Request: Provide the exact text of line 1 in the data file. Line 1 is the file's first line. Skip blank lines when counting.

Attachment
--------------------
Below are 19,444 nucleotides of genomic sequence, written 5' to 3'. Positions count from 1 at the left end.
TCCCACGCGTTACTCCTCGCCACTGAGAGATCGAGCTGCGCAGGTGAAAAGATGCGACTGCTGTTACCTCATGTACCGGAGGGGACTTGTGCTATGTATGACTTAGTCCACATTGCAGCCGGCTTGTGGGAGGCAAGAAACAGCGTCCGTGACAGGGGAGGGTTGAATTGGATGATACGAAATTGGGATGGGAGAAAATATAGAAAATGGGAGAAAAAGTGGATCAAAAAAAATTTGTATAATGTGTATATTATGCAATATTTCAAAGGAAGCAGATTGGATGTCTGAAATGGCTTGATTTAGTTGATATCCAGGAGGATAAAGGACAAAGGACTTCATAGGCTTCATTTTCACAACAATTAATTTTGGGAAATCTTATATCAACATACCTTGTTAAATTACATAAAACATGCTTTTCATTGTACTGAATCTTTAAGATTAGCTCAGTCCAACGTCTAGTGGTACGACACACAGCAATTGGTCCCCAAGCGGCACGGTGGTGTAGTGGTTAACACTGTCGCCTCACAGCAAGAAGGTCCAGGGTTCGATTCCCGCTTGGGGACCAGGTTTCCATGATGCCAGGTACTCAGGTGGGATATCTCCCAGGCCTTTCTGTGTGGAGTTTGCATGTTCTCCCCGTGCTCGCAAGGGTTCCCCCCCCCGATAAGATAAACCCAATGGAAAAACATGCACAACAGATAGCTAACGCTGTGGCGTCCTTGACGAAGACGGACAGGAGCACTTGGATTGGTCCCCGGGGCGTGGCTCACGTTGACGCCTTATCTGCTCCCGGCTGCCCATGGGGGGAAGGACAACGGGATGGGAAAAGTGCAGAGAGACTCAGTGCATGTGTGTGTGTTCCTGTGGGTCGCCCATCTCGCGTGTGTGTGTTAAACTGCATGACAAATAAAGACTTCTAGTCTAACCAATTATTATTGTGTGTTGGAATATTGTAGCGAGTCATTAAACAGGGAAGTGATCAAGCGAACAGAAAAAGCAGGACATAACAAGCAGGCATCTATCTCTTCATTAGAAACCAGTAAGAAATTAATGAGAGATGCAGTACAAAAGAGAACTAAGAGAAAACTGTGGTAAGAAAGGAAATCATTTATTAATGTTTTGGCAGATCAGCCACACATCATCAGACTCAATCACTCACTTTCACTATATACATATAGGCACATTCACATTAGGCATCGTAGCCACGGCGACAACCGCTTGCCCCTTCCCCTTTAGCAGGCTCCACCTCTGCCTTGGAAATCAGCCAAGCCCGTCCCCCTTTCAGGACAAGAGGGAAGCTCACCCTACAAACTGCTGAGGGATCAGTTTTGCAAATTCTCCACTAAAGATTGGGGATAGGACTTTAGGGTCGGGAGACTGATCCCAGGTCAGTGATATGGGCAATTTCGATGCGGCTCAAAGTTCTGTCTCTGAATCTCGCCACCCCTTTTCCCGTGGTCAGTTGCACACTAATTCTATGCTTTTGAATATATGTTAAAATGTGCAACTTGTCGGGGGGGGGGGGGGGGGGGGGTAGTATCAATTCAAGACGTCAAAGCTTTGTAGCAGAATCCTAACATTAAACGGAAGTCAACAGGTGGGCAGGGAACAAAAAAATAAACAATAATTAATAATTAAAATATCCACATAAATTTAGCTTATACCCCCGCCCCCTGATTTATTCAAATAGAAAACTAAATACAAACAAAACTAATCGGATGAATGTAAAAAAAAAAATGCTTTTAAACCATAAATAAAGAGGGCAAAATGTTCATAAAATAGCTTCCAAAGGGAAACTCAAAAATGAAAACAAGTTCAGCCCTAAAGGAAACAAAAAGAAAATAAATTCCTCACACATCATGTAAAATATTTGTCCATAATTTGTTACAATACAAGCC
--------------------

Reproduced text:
Below are 19,444 nucleotides of genomic sequence, written 5' to 3'. Positions count from 1 at the left end.